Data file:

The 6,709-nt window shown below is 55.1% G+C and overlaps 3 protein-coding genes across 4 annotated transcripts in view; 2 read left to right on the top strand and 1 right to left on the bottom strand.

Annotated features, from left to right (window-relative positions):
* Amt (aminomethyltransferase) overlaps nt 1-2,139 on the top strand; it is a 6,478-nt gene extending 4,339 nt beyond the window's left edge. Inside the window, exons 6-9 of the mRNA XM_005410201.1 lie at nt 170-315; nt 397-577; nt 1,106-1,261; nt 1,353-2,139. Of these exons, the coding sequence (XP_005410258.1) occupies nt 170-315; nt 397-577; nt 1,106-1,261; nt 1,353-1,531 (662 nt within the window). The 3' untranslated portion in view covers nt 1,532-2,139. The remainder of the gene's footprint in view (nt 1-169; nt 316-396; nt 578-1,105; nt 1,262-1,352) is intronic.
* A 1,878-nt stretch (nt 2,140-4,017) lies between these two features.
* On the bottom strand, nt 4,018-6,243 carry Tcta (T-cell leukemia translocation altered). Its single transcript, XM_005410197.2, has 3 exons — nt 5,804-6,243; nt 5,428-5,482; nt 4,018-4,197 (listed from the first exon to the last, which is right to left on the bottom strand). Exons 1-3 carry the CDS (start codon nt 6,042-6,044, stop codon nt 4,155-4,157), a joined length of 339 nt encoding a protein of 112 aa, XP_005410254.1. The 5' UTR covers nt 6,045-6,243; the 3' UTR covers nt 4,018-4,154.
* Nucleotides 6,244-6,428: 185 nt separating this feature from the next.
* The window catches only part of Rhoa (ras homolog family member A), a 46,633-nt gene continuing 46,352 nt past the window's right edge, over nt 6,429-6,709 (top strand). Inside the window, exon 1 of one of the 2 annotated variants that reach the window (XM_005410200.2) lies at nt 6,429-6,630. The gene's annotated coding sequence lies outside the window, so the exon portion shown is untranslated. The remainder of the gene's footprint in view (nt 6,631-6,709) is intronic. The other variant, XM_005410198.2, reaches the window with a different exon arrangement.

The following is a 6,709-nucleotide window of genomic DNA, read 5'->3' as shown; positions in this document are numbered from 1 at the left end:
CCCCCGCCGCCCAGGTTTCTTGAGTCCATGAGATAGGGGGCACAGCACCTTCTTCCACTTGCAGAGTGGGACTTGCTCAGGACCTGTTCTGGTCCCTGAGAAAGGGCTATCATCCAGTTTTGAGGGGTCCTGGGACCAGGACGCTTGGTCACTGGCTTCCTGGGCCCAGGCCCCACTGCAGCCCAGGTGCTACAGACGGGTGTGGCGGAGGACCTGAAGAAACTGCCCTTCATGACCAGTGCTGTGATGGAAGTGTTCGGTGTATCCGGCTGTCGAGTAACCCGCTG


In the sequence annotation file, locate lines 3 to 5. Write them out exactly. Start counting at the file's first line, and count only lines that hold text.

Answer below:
* Amt (aminomethyltransferase) overlaps nt 1-2,139 on the top strand; it is a 6,478-nt gene extending 4,339 nt beyond the window's left edge. Inside the window, exons 6-9 of the mRNA XM_005410201.1 lie at nt 170-315; nt 397-577; nt 1,106-1,261; nt 1,353-2,139. Of these exons, the coding sequence (XP_005410258.1) occupies nt 170-315; nt 397-577; nt 1,106-1,261; nt 1,353-1,531 (662 nt within the window). The 3' untranslated portion in view covers nt 1,532-2,139. The remainder of the gene's footprint in view (nt 1-169; nt 316-396; nt 578-1,105; nt 1,262-1,352) is intronic.
* A 1,878-nt stretch (nt 2,140-4,017) lies between these two features.
* On the bottom strand, nt 4,018-6,243 carry Tcta (T-cell leukemia translocation altered). Its single transcript, XM_005410197.2, has 3 exons — nt 5,804-6,243; nt 5,428-5,482; nt 4,018-4,197 (listed from the first exon to the last, which is right to left on the bottom strand). Exons 1-3 carry the CDS (start codon nt 6,042-6,044, stop codon nt 4,155-4,157), a joined length of 339 nt encoding a protein of 112 aa, XP_005410254.1. The 5' UTR covers nt 6,045-6,243; the 3' UTR covers nt 4,018-4,154.